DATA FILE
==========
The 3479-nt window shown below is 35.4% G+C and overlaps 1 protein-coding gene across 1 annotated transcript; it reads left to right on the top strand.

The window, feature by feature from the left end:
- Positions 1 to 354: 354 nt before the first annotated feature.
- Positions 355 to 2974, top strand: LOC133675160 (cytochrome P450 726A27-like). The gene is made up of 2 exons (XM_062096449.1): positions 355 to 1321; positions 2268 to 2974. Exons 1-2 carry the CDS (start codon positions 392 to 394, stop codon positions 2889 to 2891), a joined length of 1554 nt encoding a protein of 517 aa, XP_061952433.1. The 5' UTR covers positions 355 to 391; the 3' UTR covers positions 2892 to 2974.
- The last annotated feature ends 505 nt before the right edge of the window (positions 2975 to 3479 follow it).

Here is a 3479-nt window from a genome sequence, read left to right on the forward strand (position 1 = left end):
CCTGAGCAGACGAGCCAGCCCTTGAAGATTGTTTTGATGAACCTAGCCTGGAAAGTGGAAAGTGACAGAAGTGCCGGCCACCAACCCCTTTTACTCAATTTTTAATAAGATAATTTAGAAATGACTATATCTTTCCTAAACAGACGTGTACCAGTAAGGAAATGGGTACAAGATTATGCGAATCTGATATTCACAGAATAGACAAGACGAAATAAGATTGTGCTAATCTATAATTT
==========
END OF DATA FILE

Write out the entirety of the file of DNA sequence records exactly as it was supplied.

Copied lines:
The 3479-nt window shown below is 35.4% G+C and overlaps 1 protein-coding gene across 1 annotated transcript; it reads left to right on the top strand.

The window, feature by feature from the left end:
- Positions 1 to 354: 354 nt before the first annotated feature.
- Positions 355 to 2974, top strand: LOC133675160 (cytochrome P450 726A27-like). The gene is made up of 2 exons (XM_062096449.1): positions 355 to 1321; positions 2268 to 2974. Exons 1-2 carry the CDS (start codon positions 392 to 394, stop codon positions 2889 to 2891), a joined length of 1554 nt encoding a protein of 517 aa, XP_061952433.1. The 5' UTR covers positions 355 to 391; the 3' UTR covers positions 2892 to 2974.
- The last annotated feature ends 505 nt before the right edge of the window (positions 2975 to 3479 follow it).

Here is a 3479-nt window from a genome sequence, read left to right on the forward strand (position 1 = left end):
CCTGAGCAGACGAGCCAGCCCTTGAAGATTGTTTTGATGAACCTAGCCTGGAAAGTGGAAAGTGACAGAAGTGCCGGCCACCAACCCCTTTTACTCAATTTTTAATAAGATAATTTAGAAATGACTATATCTTTCCTAAACAGACGTGTACCAGTAAGGAAATGGGTACAAGATTATGCGAATCTGATATTCACAGAATAGACAAGACGAAATAAGATTGTGCTAATCTATAATTT